I assume you want to keep the beans suspended in the air, like they do with persons at skydive simulators.
In order to do that, you do need a high speed airflow (or CFM). The (static) pressure that the fan can maintain doesn't matter here. The high speed airflow creates dynamic pressure that acts on the beans and keeps them suspended, which is what your looking for if I understand correctly. At terminal velocity, the force that acts on the object due to drag, is equal to the force that pulls it down, which we call gravity.
Consider the following formula for the terminal velocity of an object:
Where $v$ is the velocity on an object, relative to the medium/stream in metres per second.
$m$ is the mass of the object(beans) in kilogram.
$g$ is the gravitational acceleration, which is about $9.81m/s^2$ everywhere on Earth.
$\rho$ is the density of the medium, which is 1.2kg per cubic metre for air at standard conditions.
$C_d$ is the drag coefficient of the object. This is a factor usually between near 0 and 1. It's defined by the shape and skin texture of the object. A sphere has a $C_d$ of about 0.9, so i'd expect a bean to have a $C_d$ of about 0.85. It depends which orientation the bean has relative to the airflow.
$A$ is the frontal area of the object. This also depends on the orientation of the bean.
Since we can't change the properties of the beans, nor can we significantly change the density of the air, all we're left with is the velocity as tunable parameter.
I can't find the properties of a bean in my physics book, but let's suppose it's as dense as average wood: about 700kg/m3, and that the bean has the shape of a sphere with a diametre of 8mm. (about 1/3rd of an inch) Then the frontal area of the bean will be:
$A=1/4*\pi*D^2=1/4*\pi*8^2=50.3mm^2$ or 5.03e-5 m2.
The volume of the spherical bean will be:
$V=1/6*\pi*D^3=268mm^3$ or 2.68e-7 m3.
Which at a density of 700kg/m3, gives us a mass of the bean of:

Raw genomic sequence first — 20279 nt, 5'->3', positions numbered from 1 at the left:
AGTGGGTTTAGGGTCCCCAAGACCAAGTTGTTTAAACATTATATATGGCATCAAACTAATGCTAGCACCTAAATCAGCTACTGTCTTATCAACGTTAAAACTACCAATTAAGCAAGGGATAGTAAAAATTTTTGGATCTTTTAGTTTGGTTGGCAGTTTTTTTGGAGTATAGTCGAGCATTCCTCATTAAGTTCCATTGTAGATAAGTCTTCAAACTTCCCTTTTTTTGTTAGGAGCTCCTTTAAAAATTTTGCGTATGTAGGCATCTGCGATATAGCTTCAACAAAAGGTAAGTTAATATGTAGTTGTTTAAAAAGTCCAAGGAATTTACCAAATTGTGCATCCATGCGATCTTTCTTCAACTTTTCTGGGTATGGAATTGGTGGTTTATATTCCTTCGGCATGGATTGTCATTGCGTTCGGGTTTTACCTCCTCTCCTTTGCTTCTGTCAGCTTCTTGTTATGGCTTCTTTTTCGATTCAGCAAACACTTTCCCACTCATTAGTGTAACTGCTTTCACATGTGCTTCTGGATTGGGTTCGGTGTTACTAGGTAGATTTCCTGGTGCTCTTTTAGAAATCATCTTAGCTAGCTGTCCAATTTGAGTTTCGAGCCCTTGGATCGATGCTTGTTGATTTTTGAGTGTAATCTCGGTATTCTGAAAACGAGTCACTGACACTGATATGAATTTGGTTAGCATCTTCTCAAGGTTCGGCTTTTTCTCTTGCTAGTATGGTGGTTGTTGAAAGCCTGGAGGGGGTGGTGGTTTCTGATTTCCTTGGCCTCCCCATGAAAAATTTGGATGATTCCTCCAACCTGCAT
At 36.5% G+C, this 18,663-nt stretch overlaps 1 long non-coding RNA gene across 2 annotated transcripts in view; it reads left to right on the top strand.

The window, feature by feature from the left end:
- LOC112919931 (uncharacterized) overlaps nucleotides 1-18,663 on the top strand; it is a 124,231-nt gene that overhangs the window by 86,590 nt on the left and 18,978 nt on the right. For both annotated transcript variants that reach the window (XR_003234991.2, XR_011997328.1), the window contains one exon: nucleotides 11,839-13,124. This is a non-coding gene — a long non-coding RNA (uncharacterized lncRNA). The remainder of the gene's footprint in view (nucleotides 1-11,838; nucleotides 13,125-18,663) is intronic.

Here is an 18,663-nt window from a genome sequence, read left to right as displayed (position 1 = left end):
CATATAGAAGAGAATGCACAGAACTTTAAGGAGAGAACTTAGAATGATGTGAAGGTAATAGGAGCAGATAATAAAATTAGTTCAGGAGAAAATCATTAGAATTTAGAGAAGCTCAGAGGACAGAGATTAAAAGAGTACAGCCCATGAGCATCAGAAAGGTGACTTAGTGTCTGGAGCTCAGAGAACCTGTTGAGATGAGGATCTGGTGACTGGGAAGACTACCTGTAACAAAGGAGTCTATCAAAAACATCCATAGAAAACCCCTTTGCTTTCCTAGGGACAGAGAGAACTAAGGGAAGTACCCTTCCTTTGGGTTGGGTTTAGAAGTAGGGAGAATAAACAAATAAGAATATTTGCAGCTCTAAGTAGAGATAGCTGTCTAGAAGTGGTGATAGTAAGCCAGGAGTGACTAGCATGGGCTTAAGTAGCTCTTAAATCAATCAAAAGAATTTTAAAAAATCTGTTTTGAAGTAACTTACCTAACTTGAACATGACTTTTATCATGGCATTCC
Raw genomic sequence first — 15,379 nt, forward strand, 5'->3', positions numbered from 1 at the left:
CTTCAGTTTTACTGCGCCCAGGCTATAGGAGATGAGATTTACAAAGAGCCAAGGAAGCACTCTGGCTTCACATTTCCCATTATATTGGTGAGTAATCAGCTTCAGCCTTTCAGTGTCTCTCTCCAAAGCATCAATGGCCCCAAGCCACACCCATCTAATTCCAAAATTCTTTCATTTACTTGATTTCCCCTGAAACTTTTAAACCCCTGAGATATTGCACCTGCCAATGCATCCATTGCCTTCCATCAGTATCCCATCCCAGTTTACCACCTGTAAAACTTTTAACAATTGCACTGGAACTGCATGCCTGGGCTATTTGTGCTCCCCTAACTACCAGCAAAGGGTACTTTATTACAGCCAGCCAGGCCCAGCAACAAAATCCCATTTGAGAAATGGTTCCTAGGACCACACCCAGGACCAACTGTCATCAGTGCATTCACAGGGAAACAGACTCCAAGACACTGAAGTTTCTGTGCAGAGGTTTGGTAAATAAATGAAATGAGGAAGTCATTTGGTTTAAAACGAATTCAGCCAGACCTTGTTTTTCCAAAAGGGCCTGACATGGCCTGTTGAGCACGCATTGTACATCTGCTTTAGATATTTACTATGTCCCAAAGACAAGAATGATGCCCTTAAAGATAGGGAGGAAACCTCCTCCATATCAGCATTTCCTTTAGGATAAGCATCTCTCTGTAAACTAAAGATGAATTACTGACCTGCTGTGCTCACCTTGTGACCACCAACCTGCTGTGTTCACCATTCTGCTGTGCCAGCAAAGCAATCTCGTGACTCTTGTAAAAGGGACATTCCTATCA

$m=\rho*V=700*2.68e-7=0.188grams$ or 1.88e-4 kg.
If we fill in these values in the first formula, it gives us a velocity of:
That is the needed velocity of the air to keep them suspended. If you multiply it by the surface of your fan, you get the needed airflow. This is assumed the surface of the airduct above the fan is the same surface as the fan. Your 120mm fan has a surface of:
Which means that the volume air flow must be:
$Volumeflow=v*A=8.5*0.0113=0.096m^3/s$ or 96L/s or 203CFM.
I'd choose a fan that has a higher CFM rating(300CFM or so), to create a margin to make up for any errors made by assumptions in these calculations. You can always easily throttle down the fan. And also, your mesh, the heater, the beans, and any other construction will restrict the airflow, which makes it impossible for the fan to provide advertised CFM rating. That rating is probably based on an unrestricted fan. That's why you need to aim higher for CFM.
If you want to warm up the beans, i'd recommend to create a construction that makes the fan recirculate the air. So create your airduct like a donut or a square donut. Not only does it allow you to gradually heat up the air and the beans without losing your heat, it also keeps the load of the fan at a minimum.